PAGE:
The diseases of the internal part of the ear are much more obscure in their cause than those of the exterior, and lie só far beyond the reach of assistance that, even were their nature accurately ascertained, it is probable that they would in general be irremediable. As the author remarks, they may consistin a want of sensibility in the nerve, some alteration in the structure of the membranes on which the nerve is expanded, or change in the properties of that fluid which is contained in the membranes, and is the immediate agent in impressing the sentient extremities of the nerve. The diseases of this part of the ear have been classed together under the title of nervous ; a term which has been used in a vague sense, to denote all those cases in which no visible defect could be perceived. It may be applied in a more appropriate manner to signify those diseases, the seat of which is in the nerve, or the parts containing the nerve. The symptoms of this species of deafness are very variable: but in general they consist in the perception of different kinds of noises in the lead. This state of hearing
has been referred to a defect in the power of the nerve itself: but the author was led to conclude that it was rather the parts surrounding the nerve, than the nerve itself, which were discased, by observing that a similar species of deafness was occasionally present in syphilitic affections of the throat; and that the operation of mercury, in removing the primary discase, also relieved the deafness. Guided by this analogy, Mr. Saunders resolved to try how far what is usually called nervous deafness might be relieved by a similar plan of treatment; and in some cases, which were not of long standing, he found his hypothesis justified by very considerable success. He enjoined a rigid diet, gave active cathartics, and alterative doses of calomel, for some weeks; and from the result of his experience, he feels himself authorised to conclude that recent cases of nervous deafness may be relieved by a strict antiphlogistic regimen, conjoined with those medicines which are the most adapted for promoting absorption. This suggestion we con. sider as being highly important, and we hope that it will bę confirmed by the experience of other practitioners.
For MARCH, 1807.
pp. 55. sewed.
Art. 15. A short History of Repriles, (extracted from Works of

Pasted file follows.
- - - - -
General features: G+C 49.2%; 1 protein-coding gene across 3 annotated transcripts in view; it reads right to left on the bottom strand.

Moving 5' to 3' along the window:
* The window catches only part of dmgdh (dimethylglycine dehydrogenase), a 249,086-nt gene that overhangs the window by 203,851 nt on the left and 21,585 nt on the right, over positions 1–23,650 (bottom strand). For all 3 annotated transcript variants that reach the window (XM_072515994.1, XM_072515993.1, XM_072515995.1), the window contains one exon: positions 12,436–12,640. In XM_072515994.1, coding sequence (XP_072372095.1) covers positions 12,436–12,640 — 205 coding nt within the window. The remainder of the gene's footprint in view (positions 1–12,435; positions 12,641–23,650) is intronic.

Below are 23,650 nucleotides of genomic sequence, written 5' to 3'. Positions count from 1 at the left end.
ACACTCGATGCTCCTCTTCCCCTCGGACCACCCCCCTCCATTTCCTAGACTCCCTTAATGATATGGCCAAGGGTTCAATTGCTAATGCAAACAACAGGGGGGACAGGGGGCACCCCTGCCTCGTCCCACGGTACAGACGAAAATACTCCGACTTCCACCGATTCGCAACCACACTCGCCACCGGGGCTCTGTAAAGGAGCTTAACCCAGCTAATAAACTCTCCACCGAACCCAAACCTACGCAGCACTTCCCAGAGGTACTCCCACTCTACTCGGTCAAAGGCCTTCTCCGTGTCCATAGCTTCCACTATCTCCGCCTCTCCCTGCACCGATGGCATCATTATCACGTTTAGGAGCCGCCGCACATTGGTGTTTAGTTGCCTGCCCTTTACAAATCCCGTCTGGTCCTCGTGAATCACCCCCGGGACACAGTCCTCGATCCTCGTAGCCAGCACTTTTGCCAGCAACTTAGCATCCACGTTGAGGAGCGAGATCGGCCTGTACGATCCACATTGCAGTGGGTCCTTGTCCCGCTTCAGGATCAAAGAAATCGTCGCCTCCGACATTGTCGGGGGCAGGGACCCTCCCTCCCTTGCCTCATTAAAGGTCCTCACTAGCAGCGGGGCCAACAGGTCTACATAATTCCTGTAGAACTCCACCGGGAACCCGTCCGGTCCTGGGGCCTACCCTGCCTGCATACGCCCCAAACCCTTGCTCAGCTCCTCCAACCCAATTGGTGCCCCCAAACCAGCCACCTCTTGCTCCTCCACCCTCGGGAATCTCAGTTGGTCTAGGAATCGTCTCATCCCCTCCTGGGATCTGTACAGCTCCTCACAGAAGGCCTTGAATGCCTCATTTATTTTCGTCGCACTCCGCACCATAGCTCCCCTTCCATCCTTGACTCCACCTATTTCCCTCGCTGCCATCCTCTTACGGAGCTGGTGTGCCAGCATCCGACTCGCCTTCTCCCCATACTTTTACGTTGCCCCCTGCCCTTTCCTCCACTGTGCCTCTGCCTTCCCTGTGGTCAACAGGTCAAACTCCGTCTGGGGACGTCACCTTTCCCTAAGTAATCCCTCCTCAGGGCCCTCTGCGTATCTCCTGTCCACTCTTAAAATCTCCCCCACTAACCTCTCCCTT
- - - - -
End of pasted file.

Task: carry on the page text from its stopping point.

Credit,) designed as an Introduction to the Study of that Branch of Natural History, and as a Pocket Companion to those who visit Museums.
Darton and Harvey. A BRIEF account of the crustaceous animals is also here annexed
to that of the reptiles : but the whole is a very imperfect and desultory compilation, and, as a scientific manual, 'more calculated to bewilder than to guide. Some of the detached passages may, nevertheless, afford both entertainment and instruction ; and we certainly have been amused with the grave assertion that butterflies, fascinated by toads, will fly down their throats. Indian, English, and Linnéan names are strangely jumbled, and form a rattle, in their way; though not, we appreh nd, of that fastinating power which will compel the devoted shillings to fly into the pockets of the writer.
EDUCATION, Art. 16. A Summary of parental and filial Duties; or an interest.
ing Description of what Parents and Children owe to each other; inculcating also the most valuable Requisites for a liberal Educa. tioa. Extracted from the Works of the Sieur de Charron.
By J Taylor, Head Master of the Academy, Dronfield. 12 mo, Pp. 100. 28. Longman and Co.
A collection of sensible instructions and remarks, which merit the regard both of the parent and the child, as being calculated to contribute to the improvement of each. It was well said by the Latin Poet, Dos est magna Parentum Virtus.-Happy is it, indeed, that, in the clashing vicissitudes of human life, worthy and useful men have arisen from worthless and useless parents ; while, to the grief of many virtuous minds, vicious and wicked descendants have sprung from most honourable ancestry: yet it is true that the mistakes and follies of those to whom the nurture of youth is committed, even of such as are on the whole truly respectable, leave ill impressions which are not easily worn out, and have been productive of great and lasting evils; and that those young persons possess great advantage, whose parents or governors present in their own conduct an example of rectitude and virtue. The tendency of the present publication is to assist both parties; and on the whole it is calculated to effect this design. Art. 17. Twenty-four Lectures on the Italian Language, by Mr.